It’s like you are dealing with the old Cold War KGB when it comes to this family. It’s like dealing with the Communist propaganda of “look how mighty our country is when in fact the people are starving”.

Maybe they think I will judge the actions of what happened.

The truth is I knew about the marriage being in trouble a while back, when stories started to circulate that a lady and a man got caught having a tryst in the disabled toilets of the company they work and due to a breach of conduct they got their employments terminated immediately and escorted out of the building that same day.

That happened about 9 months ago.

Then when I asked my friend if his sister was still working, he told me that she resigned from her job because she had enough of the crap.

Sounds like denial. Sounds like Commie propaganda to me.

Then months went by and the few times I was out for drinks I would see her husband flirting and getting really close with other females. Big deal right. So I was thinking of bringing the subject up with her, but then i said fuck it. She made her bed, she can lay in it. If she wanted my say, she would have been more honest about her situation.

Then it was silent on the battlefront for a while. Maybe they tried to work it out and move on.

Then about three weeks ago more stories started to circulate.

“She ran away with her boyfriend, leaving her husband and kids” is the story that came out from her husband’s side.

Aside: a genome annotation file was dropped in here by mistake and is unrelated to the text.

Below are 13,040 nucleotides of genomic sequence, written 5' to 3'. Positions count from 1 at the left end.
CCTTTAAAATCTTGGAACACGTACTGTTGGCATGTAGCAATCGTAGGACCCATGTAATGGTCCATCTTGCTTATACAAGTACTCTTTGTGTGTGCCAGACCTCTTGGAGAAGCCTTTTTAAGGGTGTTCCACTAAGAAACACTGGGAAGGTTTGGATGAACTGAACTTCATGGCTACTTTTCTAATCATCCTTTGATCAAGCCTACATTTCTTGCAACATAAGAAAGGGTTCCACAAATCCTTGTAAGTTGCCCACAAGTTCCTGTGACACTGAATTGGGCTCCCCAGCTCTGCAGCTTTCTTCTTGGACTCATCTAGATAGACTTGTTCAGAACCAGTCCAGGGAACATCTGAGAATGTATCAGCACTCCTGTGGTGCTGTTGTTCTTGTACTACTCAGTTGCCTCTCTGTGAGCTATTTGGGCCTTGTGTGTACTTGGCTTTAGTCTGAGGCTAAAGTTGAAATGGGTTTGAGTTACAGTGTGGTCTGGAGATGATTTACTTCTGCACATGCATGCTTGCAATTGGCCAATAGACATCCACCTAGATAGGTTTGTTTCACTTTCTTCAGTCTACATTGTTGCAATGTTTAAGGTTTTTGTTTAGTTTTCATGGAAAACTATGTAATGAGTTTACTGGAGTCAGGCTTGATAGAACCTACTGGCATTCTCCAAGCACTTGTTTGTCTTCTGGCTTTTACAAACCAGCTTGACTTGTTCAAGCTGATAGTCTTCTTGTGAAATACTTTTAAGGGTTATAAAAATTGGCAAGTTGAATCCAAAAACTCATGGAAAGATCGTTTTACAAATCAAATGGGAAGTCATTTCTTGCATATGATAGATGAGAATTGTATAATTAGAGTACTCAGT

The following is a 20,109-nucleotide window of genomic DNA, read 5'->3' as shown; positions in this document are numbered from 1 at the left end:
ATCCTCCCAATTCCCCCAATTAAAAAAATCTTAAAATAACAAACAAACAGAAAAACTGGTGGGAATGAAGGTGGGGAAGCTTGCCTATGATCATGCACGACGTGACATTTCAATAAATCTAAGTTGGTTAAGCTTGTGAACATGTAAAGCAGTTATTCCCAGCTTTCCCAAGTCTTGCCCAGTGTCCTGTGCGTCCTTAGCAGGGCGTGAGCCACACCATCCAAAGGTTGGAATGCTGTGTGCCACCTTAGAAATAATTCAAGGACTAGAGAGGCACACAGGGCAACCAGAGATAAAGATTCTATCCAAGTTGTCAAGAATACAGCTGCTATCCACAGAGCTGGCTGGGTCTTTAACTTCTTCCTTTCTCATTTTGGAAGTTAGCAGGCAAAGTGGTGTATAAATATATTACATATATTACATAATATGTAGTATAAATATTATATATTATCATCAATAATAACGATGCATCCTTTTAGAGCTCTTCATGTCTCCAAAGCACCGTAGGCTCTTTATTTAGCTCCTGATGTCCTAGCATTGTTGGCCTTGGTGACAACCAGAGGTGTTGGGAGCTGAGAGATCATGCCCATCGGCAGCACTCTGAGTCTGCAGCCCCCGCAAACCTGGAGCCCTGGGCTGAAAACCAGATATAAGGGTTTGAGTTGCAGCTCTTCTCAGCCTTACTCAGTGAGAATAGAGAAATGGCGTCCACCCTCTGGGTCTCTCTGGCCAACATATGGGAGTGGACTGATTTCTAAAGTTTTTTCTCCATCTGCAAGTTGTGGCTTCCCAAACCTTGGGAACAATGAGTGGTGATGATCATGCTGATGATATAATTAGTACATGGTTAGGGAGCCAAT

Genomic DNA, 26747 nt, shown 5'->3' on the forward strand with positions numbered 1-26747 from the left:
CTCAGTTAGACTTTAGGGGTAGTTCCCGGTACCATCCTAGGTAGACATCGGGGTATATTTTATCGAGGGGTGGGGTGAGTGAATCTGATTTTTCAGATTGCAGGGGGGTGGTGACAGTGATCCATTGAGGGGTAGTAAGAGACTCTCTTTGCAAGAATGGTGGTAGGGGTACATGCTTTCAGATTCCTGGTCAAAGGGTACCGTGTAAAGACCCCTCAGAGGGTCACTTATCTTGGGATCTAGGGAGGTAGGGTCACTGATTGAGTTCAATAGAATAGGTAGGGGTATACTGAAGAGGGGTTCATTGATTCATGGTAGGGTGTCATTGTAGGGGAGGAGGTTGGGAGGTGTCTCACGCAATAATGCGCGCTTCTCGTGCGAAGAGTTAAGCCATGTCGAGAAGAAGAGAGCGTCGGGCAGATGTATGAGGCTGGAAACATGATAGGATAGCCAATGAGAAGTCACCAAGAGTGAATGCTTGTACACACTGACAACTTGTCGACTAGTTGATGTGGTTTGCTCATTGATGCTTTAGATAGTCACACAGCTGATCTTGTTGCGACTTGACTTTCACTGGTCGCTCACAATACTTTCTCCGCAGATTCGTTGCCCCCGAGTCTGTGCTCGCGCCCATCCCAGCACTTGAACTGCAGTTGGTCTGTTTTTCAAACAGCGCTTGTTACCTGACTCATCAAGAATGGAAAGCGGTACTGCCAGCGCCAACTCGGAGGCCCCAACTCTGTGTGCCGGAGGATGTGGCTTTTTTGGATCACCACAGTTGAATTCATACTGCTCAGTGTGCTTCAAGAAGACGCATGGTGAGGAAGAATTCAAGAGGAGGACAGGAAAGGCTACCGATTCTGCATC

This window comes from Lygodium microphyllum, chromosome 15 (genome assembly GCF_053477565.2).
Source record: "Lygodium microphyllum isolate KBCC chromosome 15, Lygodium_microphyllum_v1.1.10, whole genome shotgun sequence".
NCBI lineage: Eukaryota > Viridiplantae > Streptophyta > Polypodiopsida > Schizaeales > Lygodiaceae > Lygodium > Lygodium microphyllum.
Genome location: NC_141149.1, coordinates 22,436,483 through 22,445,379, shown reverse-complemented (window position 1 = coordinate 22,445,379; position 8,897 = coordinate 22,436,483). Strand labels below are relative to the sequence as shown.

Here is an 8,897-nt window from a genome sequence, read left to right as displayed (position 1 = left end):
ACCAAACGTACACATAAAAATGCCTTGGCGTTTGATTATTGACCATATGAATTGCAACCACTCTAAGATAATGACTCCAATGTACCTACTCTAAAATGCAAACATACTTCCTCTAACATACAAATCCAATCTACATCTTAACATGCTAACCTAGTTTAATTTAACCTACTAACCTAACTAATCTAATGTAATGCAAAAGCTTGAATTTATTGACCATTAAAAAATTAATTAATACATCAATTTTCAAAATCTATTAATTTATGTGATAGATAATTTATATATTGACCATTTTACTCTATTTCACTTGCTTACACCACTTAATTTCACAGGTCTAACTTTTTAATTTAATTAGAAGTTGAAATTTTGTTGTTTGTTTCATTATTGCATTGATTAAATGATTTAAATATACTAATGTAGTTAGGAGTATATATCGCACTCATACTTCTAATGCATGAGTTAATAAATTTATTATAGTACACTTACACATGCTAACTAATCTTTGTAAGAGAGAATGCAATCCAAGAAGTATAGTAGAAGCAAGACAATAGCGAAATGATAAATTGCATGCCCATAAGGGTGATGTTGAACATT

“He was cheating on her for six years and she had had enough. Since they have two kids, she stayed for them, but it got to a stage where she couldn’t handle it anymore” is the story that came out from her parent’s side.

Still, no actual words from her or her brother to me about the actual version of events. The following quote came into my head;

“The reason I called it Aftermath of the Lowdown is because when you give somebody the lowdown, that’s the truth. And when you tell somebody the truth, there’s an aftermath to it.”

Richie Sambora said the above in an interview with Rolling Stone Magazine.

And it certainly rings true in this matter. Let’s say that both stories are true.

The lowdown is that her husband cheated on her and then she revenge cheated on him. The aftermath is the break up and the work that goes into rebuilding lives, as two children are also affected. Then you have the aspect of denial in front of people they know, pretending that nothing has happened and that they are still alpha and omega.

In the end, life is too busy for people to really care about facades. Break ups in 2014 are plentiful. Hell they have been plentiful since the last 30 years.

So why all the secrecy.